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Steam Pipe Heating - Knocking

AGPR21 Member Posts: 7
edited December 2021 in Strictly Steam
Hello. We have a one - pipe steam heating system (located in Chicago) that is experiencing water hammer or knocking in what appears to be one particular area where a repair clamp was placed.  It is also near where what appears to be a trap is located as well.  We are contemplating replacing the section of pipe where the clamp is hoping the new section will prevent water from being trapped there.  Or do the traps need to be replaced on this area?  Which is a return line headed back to boiler.   NEED HELP!


  • Can you post some pictures of the pipe and trap in question?
    Generally a one pipe system will not have traps like a two pipe system.—NBC
  • AGPR21
    AGPR21 Member Posts: 7
    Thanks for responding.  Sure.  See pics below of the return pipe in the one pipe system. 
  • AGPR21
    AGPR21 Member Posts: 7

  • ethicalpaul
    ethicalpaul Member Posts: 5,701
    That's not a trap, it's just a capped pipe (if I'm looking at what you are calling a trap). it might be where the return used to go under the slab, or it might have been used for flushing the wet return.

    The horizontal portion that is above the floor...how high is it compared to the water line on the sight glass? As long as it's well below there shouldn't be any hammering coming from there.

    If it's right at the boiler water line, that could be the cause.

    I will say it can be difficult to find the actual place where the hammer is happening...the sound travels around the pipes

    Maybe some more pictures of the rest of the system will help us see something.
    NJ Steam Homeowner. See my sight glass boiler videos: https://bit.ly/3sZW1el
  • KC_Jones
    KC_Jones Member Posts: 5,737
    That's a wet return pipe. Banging is from steam and water existing, unhappily, in the same space. That pipe should never get steam in it.

    How does the height of that pipe relate to the water line of the boiler?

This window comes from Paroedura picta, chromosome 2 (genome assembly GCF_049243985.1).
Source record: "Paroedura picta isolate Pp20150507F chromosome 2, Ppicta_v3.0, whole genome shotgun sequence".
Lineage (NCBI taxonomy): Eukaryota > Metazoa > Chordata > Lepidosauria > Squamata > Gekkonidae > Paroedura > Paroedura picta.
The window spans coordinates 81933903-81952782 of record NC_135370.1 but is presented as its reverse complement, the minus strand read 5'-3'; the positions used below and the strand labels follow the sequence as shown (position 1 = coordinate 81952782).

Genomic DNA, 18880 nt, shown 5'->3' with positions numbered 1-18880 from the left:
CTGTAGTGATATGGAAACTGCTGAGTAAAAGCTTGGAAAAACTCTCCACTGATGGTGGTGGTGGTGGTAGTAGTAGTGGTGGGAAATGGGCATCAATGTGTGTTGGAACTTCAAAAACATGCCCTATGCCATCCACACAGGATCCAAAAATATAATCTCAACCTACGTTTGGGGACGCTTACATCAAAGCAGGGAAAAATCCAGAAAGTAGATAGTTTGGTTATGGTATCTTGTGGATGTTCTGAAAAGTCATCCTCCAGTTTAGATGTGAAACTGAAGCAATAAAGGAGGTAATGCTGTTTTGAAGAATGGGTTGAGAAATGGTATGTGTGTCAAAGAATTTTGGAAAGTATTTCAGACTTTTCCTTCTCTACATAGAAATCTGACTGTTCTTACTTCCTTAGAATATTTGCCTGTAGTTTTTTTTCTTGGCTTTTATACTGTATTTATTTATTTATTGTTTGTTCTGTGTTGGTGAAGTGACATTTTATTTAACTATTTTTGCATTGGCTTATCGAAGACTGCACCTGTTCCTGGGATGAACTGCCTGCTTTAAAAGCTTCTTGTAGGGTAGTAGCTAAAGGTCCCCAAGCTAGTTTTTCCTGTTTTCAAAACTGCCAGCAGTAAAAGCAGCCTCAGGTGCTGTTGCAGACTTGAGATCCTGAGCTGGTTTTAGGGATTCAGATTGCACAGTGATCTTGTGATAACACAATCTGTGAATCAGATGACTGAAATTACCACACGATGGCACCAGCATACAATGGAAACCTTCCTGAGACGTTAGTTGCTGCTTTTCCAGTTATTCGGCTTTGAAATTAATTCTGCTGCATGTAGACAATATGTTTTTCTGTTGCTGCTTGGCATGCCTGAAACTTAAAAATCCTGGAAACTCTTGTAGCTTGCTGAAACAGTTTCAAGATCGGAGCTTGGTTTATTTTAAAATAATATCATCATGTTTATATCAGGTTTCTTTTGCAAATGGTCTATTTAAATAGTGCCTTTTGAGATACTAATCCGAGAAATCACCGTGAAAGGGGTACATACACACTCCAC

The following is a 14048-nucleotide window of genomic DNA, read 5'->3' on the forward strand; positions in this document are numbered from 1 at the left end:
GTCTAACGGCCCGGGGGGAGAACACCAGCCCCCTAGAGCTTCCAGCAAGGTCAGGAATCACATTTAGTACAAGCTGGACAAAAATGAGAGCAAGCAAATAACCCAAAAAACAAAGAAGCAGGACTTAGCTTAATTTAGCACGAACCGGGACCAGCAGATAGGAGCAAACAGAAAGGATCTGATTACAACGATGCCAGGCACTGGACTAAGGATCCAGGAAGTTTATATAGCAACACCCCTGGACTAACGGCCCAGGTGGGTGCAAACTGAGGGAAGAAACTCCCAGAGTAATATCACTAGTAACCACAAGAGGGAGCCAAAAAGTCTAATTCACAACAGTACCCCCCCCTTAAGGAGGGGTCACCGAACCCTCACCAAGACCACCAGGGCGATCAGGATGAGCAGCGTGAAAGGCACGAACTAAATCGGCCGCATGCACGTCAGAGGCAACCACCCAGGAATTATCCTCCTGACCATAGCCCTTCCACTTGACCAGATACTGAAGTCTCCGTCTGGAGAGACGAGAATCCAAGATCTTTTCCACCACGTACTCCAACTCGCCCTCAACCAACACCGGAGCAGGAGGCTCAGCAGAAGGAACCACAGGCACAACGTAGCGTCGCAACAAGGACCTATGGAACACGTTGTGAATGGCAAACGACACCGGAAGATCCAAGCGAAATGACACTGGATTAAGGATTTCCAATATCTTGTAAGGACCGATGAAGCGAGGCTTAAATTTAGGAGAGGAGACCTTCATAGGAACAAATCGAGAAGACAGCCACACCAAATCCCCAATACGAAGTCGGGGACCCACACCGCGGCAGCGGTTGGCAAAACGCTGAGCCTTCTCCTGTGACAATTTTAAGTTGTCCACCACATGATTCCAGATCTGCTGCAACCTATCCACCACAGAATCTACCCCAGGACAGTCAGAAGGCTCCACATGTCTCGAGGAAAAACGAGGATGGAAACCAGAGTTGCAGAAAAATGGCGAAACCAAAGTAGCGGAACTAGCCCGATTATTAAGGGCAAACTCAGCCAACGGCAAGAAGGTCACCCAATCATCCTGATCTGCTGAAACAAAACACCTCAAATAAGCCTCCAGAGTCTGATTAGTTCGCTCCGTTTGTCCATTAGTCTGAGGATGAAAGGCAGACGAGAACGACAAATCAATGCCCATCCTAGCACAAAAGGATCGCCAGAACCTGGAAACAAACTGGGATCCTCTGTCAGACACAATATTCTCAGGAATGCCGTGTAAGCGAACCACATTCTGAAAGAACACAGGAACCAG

2014 Weil Mclain EG-40
    EcoSteam ES-20 Advanced Boiler Control
    Boiler pictures updated 2/21/15
  • AGPR21
    AGPR21 Member Posts: 7
    Here are a few more pics including measurements.  Didn’t think of the fact that steam would not be present in that pipe.  Also sucks that where the noise sounds does not mean where it is originating from.   Gotcha.
  • AGPR21
    AGPR21 Member Posts: 7

  • ethicalpaul
    ethicalpaul Member Posts: 5,701
    Nice work with the tape measure--so that horizontal pipe (the wet return) looks to be well below the waterline, so to me that would rule out that area as a source of hammering.

    Look for areas of the main piping (the higher horizontal pipe that has the radiator runouts coming out the top of it) where it is sagging and could trap any condensation from getting to a vertical drip pipe that goes down to the wet return.

    Also, how is the water level of this boiler during a firing cycle? Is it pretty steady or does it drop dramatically at times (like greater than 2")
    NJ Steam Homeowner. See my sight glass boiler videos: https://bit.ly/3sZW1el
  • AGPR21
    AGPR21 Member Posts: 7
    Thanks for your response!  Gotcha. I will inspect the main piping for sag areas.  I’ve read gurgling near vents is bad as well?  Also the two radiators right above the suspected section seemed to have a little water in them.  I emptied both.   But the knocking was in the wet/dry return. As far as the water level it seems to drop to about 1/4 of the full tube.  Maybe lower during the firing cycle.  Lastly the main piping is un insulated.   Not sure if that contributes or not. 
  • Jamie Hall
    Jamie Hall Member Posts: 23,276
    The main piping being uninsulated may not be all of the problem -- probably not -- but it surely isn't helping.
    Br. Jamie, osb
    Building superintendent/caretaker, 7200 sq. ft. historic house museum with dependencies in New England
  • delcrossv
    delcrossv Member Posts: 742
    Little off topic, but what's with the double regulators? Lo/hi burner?

    Trying to squeeze the best out of a Weil-McLain JB-5 running a 1912 1 pipe system.
  • AGPR21
    AGPR21 Member Posts: 7
    Yes.  For a hi lo mode.  
    JUGHNE Member Posts: 11,060
    Can you elaborate on how that hi-low works?
    The gas must flow thru both valves.
    Are the valves themselves each two stage?

    The redundancy of two valves is often required.

    And having what looks like 2 ignition modules is confusing to me.
    Is there a reason for that?
    EBEBRATT-Ed Member Posts: 15,517
    Usuall 1 valve is on-off and the other valve is hi-low

    Can't see what model boiler that is must have multiple pilots with 2 ignition controls